Drumm was convicted of a €7.2bn conspiracy to defraud and false accounting

David Drumm, the former chief executive of Anglo Irish Bank, has been jailed for six years for his part in a €7.2bn conspiracy to defraud and false accounting.

Drumm was convicted earlier this month.

He will be given credit for time he spent in custody in a US prison fighting his extradition back to Ireland.

He served five-and-a-half months at a prison in Boston.

Handing down the verdict Judge Karen O'Connor noted: "This Court is not sentencing Mr Drumm for causing the financial crisis. Nor is this court sentencing Mr Drumm for the recession which occurred."

"This offending did not cause Anglo Irish Bank to collapse. This Court will sentence Mr Drumm only for the two specific offences for which he has been convicted."

His marathon trial came to an end on June 6th when a jury found him guilty of conspiring with others to give people the impression Anglo Irish Bank was healthier financially than it actually was in 2008.

During his trial, Drumm accepted the multi-million euro transactions that moved between Anglo and Irish Life & Permanent took place - but he denied they were fraudulent or dishonest.

The prosecution described it as a "massive con" to mislead investors, depositors and lenders about its health at a time when it - along with the Irish economy - was on a downward spiral.

Judge O'Connor said there was no dispute that the months leading up to Sept 2008 were challenging times but she said David Drumm’s motivation for what he did was irrelevant and no excuse.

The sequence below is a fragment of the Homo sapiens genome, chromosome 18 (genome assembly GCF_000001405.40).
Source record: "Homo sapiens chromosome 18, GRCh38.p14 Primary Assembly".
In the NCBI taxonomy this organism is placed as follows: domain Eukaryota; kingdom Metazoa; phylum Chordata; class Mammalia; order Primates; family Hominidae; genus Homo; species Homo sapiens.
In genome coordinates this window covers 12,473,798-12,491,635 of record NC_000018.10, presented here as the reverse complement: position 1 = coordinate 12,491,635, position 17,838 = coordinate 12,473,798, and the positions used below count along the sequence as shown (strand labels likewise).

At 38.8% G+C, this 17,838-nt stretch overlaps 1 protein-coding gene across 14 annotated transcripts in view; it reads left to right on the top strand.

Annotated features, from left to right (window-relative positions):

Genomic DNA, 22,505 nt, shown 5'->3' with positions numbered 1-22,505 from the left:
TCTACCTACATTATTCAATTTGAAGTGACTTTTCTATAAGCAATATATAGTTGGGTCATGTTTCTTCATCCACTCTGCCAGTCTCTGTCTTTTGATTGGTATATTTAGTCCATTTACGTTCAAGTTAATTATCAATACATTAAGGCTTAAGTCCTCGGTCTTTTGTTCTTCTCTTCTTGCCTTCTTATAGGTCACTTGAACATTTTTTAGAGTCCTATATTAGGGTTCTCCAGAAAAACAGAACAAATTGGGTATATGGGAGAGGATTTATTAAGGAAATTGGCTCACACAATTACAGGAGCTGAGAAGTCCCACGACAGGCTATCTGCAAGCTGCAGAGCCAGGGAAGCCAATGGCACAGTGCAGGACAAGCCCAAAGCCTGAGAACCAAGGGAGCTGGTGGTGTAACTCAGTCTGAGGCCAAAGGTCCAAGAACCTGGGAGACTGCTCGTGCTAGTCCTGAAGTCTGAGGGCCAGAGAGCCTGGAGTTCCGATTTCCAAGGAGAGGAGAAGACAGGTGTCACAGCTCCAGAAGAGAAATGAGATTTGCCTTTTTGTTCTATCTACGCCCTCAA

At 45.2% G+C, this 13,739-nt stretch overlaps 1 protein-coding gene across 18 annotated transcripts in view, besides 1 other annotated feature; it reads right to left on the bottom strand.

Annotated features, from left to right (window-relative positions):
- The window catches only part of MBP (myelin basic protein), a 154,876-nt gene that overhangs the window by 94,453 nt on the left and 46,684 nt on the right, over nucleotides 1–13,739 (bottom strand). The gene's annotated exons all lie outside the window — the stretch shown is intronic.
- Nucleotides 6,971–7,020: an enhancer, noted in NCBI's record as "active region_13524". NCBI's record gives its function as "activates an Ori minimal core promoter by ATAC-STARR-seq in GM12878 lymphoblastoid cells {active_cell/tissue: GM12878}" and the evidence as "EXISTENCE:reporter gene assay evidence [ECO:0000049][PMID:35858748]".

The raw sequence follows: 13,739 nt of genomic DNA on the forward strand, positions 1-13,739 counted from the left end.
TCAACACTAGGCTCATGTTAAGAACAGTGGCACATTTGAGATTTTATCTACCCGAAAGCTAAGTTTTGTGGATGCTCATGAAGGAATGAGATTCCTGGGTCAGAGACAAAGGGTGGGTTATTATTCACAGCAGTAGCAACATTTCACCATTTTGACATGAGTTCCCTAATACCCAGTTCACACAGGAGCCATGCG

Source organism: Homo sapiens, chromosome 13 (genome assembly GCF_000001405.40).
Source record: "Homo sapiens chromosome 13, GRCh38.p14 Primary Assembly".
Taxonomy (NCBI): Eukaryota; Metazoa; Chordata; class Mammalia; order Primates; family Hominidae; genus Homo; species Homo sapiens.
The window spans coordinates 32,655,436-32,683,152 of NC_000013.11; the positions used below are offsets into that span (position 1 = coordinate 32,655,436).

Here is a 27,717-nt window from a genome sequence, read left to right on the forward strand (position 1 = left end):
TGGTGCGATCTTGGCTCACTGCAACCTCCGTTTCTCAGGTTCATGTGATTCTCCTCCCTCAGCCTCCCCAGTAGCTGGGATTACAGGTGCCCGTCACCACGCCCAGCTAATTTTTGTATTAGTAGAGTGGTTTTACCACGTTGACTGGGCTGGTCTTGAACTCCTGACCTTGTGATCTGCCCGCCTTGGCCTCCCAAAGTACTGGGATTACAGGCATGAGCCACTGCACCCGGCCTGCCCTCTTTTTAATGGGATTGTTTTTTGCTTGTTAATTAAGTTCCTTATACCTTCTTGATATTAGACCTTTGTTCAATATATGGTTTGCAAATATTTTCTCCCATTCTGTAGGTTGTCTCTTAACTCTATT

She said she the dishonesty and fraudulence of the scheme was considered an aggravating factor and also noted he held a position of trust when he gave the go-ahead.

At the sentence hearing today, Detective Sergeant Michael McKenna described Drumm as the “driving force behind the conspiracy."

Drumm's barrister asked for leniency.

He said his client acknowledged it was a “huge error of judgement,” and asked her to consider the totality of hardship that’ll be visited upon him - including the notoriety he’ll now carry for the rest of his days.

Drumm's conviction brought an end to a story that began a decade ago and involved him moving to the US where he was arrested in Boston in 2015.

He ended his fight for extradition in February of last year and agreed to return to Ireland to face the charges.

Judge O'Connor handed down a six year sentence but gave Drumm credit for the five months he spent in a US prison while fighting his extradition to Ireland.